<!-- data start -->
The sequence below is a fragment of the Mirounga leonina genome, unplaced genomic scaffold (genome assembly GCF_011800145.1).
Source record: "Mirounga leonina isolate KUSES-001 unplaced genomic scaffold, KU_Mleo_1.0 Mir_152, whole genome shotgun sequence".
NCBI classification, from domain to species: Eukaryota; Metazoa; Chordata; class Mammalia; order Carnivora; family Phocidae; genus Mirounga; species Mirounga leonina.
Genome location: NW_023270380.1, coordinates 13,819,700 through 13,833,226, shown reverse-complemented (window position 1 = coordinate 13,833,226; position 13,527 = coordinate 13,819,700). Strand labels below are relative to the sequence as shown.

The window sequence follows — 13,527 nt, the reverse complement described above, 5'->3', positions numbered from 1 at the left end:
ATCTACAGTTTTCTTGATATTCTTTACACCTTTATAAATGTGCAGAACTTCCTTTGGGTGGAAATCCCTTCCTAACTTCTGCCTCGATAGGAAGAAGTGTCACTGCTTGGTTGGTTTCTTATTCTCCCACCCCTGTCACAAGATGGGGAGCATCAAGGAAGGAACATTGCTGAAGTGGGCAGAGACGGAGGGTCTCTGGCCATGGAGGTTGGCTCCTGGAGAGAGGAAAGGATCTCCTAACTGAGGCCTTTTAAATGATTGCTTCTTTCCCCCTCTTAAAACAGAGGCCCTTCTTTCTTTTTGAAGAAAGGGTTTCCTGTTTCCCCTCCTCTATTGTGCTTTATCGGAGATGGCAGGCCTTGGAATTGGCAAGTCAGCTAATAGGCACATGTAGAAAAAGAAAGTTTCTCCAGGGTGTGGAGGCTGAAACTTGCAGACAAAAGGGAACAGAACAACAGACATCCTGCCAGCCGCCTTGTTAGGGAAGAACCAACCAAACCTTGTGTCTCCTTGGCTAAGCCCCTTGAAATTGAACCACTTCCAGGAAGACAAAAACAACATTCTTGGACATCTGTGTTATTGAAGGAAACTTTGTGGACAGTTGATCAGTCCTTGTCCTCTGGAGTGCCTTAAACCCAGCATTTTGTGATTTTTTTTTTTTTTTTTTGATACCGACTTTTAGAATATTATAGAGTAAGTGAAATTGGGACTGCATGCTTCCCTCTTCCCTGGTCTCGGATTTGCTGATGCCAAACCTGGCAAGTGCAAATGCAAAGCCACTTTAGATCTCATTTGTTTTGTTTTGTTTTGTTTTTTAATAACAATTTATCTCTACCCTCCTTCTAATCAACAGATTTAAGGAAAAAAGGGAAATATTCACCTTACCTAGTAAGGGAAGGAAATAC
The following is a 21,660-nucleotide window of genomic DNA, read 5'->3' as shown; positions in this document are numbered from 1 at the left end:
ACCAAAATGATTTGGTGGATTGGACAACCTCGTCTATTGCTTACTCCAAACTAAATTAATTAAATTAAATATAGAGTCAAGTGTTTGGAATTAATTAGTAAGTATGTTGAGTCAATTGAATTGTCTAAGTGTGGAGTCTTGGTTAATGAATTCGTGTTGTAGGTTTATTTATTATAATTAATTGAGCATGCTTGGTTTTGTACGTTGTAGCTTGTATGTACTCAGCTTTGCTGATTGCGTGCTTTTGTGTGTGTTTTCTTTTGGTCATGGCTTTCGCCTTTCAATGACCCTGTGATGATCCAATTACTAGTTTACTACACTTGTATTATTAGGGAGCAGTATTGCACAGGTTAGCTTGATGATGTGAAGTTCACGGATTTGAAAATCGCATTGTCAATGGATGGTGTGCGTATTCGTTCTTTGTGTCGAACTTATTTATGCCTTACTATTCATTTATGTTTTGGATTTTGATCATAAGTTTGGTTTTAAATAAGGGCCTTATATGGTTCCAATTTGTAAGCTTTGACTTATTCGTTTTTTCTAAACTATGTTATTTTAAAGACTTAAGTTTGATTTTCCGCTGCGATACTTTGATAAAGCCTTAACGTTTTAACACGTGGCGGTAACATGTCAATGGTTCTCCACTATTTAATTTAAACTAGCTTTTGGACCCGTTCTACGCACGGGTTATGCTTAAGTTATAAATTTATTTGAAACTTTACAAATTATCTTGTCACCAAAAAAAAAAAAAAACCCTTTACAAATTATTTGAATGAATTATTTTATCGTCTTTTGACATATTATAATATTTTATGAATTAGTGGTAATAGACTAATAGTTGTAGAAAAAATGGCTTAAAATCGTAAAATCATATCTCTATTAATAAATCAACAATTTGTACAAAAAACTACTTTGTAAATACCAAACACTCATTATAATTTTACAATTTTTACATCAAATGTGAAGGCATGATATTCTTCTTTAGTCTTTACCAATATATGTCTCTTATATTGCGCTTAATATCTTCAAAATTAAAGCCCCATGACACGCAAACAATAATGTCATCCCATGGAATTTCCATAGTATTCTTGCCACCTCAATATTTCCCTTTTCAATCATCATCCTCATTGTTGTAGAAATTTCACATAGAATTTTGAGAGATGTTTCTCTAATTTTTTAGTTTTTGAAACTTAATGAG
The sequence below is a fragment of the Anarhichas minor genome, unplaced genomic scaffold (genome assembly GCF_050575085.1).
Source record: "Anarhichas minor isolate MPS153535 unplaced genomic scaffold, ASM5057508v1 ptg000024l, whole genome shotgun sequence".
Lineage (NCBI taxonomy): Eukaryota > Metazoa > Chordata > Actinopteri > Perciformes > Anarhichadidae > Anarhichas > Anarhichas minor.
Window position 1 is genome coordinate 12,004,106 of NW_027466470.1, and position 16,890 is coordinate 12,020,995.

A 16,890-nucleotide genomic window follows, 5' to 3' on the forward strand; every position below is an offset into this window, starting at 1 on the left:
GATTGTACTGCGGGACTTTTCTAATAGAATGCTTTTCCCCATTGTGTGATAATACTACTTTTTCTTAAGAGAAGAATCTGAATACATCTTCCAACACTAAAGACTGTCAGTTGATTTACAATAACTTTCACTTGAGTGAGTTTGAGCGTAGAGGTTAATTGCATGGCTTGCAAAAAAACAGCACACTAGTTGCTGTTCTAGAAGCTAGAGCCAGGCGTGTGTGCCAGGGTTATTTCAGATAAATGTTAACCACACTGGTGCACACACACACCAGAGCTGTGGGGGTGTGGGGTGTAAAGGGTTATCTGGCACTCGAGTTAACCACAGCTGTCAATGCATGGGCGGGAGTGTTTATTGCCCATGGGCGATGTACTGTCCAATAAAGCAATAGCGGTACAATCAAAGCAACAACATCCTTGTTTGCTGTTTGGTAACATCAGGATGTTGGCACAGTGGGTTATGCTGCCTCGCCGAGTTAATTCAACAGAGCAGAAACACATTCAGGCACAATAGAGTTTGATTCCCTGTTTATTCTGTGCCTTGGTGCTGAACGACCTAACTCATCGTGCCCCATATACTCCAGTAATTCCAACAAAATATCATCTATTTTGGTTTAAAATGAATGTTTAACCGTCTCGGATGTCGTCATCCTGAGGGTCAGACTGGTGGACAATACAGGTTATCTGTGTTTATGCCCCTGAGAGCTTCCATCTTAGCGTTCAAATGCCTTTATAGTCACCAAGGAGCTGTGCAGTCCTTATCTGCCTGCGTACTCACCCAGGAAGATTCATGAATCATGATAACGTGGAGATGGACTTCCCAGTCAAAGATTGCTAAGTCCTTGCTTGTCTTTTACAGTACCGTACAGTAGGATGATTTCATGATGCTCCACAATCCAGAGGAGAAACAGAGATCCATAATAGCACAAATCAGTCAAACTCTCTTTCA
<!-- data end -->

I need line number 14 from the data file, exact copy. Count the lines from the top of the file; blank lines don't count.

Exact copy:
GATTGTACTGCGGGACTTTTCTAATAGAATGCTTTTCCCCATTGTGTGATAATACTACTTTTTCTTAAGAGAAGAATCTGAATACATCTTCCAACACTAAAGACTGTCAGTTGATTTACAATAACTTTCACTTGAGTGAGTTTGAGCGTAGAGGTTAATTGCATGGCTTGCAAAAAAACAGCACACTAGTTGCTGTTCTAGAAGCTAGAGCCAGGCGTGTGTGCCAGGGTTATTTCAGATAAATGTTAACCACACTGGTGCACACACACACCAGAGCTGTGGGGGTGTGGGGTGTAAAGGGTTATCTGGCACTCGAGTTAACCACAGCTGTCAATGCATGGGCGGGAGTGTTTATTGCCCATGGGCGATGTACTGTCCAATAAAGCAATAGCGGTACAATCAAAGCAACAACATCCTTGTTTGCTGTTTGGTAACATCAGGATGTTGGCACAGTGGGTTATGCTGCCTCGCCGAGTTAATTCAACAGAGCAGAAACACATTCAGGCACAATAGAGTTTGATTCCCTGTTTATTCTGTGCCTTGGTGCTGAACGACCTAACTCATCGTGCCCCATATACTCCAGTAATTCCAACAAAATATCATCTATTTTGGTTTAAAATGAATGTTTAACCGTCTCGGATGTCGTCATCCTGAGGGTCAGACTGGTGGACAATACAGGTTATCTGTGTTTATGCCCCTGAGAGCTTCCATCTTAGCGTTCAAATGCCTTTATAGTCACCAAGGAGCTGTGCAGTCCTTATCTGCCTGCGTACTCACCCAGGAAGATTCATGAATCATGATAACGTGGAGATGGACTTCCCAGTCAAAGATTGCTAAGTCCTTGCTTGTCTTTTACAGTACCGTACAGTAGGATGATTTCATGATGCTCCACAATCCAGAGGAGAAACAGAGATCCATAATAGCACAAATCAGTCAAACTCTCTTTCA